You can’t do better than quoting Emma Lazarus’ powerful words inscribed on Statue of Liberty. Actually, you can. The President’s speech on immigration reform was comprehensive, like the policy he is promoting, but he did not convey any particular reason why the broken system must be fixed now. I do not see how this speech will move any votes in either the House or the Senate. Nothing he said is going to get Anderson Cooper to abandon the Gulf of Mexico, nor convince an unemployed worker in Ohio that immigration reform is the thing to do now. Still, the mere fact of the speech may be enough to change the debate, and debates take on a life of their own. The President gets a B for the speech and an A for the effort.
As Politico noted today, evangelicals represent an opening for the advocates of immigration reform. The current laws are not just broken and unenforceable, as the president said, they are immoral. He mentioned that it is wrong to penalize children for the deeds of their parents, but, President Obama needed to play up the moral rationale for reform. And, he might have announced that his administration is going to cease arbitrary immigration raids that target people who are just going about their business.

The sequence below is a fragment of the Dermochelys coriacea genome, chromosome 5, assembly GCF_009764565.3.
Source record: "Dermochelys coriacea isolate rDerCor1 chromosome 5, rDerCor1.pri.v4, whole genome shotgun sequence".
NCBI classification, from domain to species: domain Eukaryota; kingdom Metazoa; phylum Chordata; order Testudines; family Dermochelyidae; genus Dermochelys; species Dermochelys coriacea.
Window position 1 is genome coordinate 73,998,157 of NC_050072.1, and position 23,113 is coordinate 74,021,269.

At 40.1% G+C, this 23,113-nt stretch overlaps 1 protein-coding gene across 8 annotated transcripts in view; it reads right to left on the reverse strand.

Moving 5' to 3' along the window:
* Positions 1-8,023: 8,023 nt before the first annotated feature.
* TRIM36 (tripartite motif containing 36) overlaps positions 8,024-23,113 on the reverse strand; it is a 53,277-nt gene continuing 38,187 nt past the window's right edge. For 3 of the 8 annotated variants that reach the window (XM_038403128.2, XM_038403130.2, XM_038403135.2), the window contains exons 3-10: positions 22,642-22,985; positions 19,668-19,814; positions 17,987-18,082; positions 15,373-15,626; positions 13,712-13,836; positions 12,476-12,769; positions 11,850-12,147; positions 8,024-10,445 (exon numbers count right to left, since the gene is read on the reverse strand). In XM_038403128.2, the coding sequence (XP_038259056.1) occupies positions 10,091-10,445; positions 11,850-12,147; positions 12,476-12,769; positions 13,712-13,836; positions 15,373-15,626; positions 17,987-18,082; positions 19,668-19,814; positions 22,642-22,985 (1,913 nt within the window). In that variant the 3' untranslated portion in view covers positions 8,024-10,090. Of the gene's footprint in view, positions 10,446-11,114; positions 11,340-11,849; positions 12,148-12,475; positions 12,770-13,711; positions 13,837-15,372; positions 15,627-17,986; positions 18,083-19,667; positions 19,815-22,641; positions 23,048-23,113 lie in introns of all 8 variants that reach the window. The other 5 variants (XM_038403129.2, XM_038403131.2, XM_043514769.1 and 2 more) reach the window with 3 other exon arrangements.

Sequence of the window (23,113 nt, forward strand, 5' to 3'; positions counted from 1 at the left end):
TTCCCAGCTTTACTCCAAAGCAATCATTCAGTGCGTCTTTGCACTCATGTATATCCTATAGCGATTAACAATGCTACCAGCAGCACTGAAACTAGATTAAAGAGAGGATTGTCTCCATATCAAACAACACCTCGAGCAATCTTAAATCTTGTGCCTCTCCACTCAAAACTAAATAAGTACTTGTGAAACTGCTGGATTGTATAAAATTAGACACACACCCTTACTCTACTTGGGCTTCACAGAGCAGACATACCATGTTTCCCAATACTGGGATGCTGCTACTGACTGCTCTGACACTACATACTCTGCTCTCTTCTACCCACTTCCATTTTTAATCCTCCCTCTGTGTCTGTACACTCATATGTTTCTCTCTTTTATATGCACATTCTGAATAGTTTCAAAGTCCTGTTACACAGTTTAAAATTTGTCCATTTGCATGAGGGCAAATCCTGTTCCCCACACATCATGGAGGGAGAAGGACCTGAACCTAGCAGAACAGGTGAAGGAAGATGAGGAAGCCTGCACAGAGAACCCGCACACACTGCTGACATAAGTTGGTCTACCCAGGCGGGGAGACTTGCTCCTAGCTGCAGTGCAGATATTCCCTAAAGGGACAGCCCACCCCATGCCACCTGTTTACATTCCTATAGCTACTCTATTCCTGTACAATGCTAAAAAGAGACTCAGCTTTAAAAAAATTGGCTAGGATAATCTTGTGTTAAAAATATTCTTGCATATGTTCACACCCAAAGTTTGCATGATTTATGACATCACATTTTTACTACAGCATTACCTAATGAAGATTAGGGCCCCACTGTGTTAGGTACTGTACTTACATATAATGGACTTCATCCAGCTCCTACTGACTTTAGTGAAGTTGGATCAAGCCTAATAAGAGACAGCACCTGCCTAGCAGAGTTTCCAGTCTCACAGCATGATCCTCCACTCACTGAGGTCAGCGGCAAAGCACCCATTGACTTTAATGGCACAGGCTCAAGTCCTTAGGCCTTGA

The strongest part of the speech was where the President pointed out that we already have more law enforcement officials on the border than ever before, but they have not stemmed the tide. Many, perhaps most, undocumented workers enter the country legally and simply overstay their visas. Building a wall, no matter how high, is not going to achieve anything because it has not achieved anything.
The other morning, on one of those miserably hot and humid days where the temperature reaches 90 degrees by 9 a.m., I saw a group of Latino workers mowing the lawn of a nearby business. Their clothes were drenched with sweat and it was not yet 10 a.m. They could not, as I did, retire to the comforts of an air-conditioned archives to pursue their work. The sweat of their brows was the source of the food on their kitchen tables, the roof over their children’s heads. I do not know if they had their papers but I do know that their hard work put me in mind of my Polish grandparents. They, too, undertook back-breaking work so that their children could succeed in life and one of their grandchildren could sit in that air-conditioned archives. Their story is my story, which makes the story of those Latino groundskeepers my story too. It is the American story. The President needs to keep re-telling it if immigration reform is going to stand a prayer of a chance.
Check back tomorrow for more on the politics of immigration reform.